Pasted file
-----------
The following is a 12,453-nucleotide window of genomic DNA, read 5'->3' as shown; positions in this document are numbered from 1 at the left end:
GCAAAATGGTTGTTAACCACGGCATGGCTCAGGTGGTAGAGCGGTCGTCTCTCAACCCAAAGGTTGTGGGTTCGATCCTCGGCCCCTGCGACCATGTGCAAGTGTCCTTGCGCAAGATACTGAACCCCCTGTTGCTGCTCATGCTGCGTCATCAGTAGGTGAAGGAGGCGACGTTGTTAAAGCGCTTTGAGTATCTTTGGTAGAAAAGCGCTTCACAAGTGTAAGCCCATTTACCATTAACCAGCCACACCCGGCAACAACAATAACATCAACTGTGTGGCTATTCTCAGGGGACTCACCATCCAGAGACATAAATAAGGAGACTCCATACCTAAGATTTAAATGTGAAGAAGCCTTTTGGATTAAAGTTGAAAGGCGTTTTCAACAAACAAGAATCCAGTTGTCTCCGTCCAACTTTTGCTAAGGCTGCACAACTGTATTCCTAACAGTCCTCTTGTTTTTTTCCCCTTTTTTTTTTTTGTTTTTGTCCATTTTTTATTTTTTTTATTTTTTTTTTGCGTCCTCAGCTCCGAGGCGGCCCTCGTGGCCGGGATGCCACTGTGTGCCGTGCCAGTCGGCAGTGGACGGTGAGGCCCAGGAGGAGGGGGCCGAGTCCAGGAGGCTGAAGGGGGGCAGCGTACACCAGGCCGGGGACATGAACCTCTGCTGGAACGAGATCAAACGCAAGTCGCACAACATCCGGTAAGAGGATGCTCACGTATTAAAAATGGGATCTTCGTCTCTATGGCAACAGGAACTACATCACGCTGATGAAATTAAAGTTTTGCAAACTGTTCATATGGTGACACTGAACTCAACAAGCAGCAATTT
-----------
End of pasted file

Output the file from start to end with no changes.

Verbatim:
The following is a 12,453-nucleotide window of genomic DNA, read 5'->3' as shown; positions in this document are numbered from 1 at the left end:
GCAAAATGGTTGTTAACCACGGCATGGCTCAGGTGGTAGAGCGGTCGTCTCTCAACCCAAAGGTTGTGGGTTCGATCCTCGGCCCCTGCGACCATGTGCAAGTGTCCTTGCGCAAGATACTGAACCCCCTGTTGCTGCTCATGCTGCGTCATCAGTAGGTGAAGGAGGCGACGTTGTTAAAGCGCTTTGAGTATCTTTGGTAGAAAAGCGCTTCACAAGTGTAAGCCCATTTACCATTAACCAGCCACACCCGGCAACAACAATAACATCAACTGTGTGGCTATTCTCAGGGGACTCACCATCCAGAGACATAAATAAGGAGACTCCATACCTAAGATTTAAATGTGAAGAAGCCTTTTGGATTAAAGTTGAAAGGCGTTTTCAACAAACAAGAATCCAGTTGTCTCCGTCCAACTTTTGCTAAGGCTGCACAACTGTATTCCTAACAGTCCTCTTGTTTTTTTCCCCTTTTTTTTTTTTGTTTTTGTCCATTTTTTATTTTTTTTATTTTTTTTTTGCGTCCTCAGCTCCGAGGCGGCCCTCGTGGCCGGGATGCCACTGTGTGCCGTGCCAGTCGGCAGTGGACGGTGAGGCCCAGGAGGAGGGGGCCGAGTCCAGGAGGCTGAAGGGGGGCAGCGTACACCAGGCCGGGGACATGAACCTCTGCTGGAACGAGATCAAACGCAAGTCGCACAACATCCGGTAAGAGGATGCTCACGTATTAAAAATGGGATCTTCGTCTCTATGGCAACAGGAACTACATCACGCTGATGAAATTAAAGTTTTGCAAACTGTTCATATGGTGACACTGAACTCAACAAGCAGCAATTT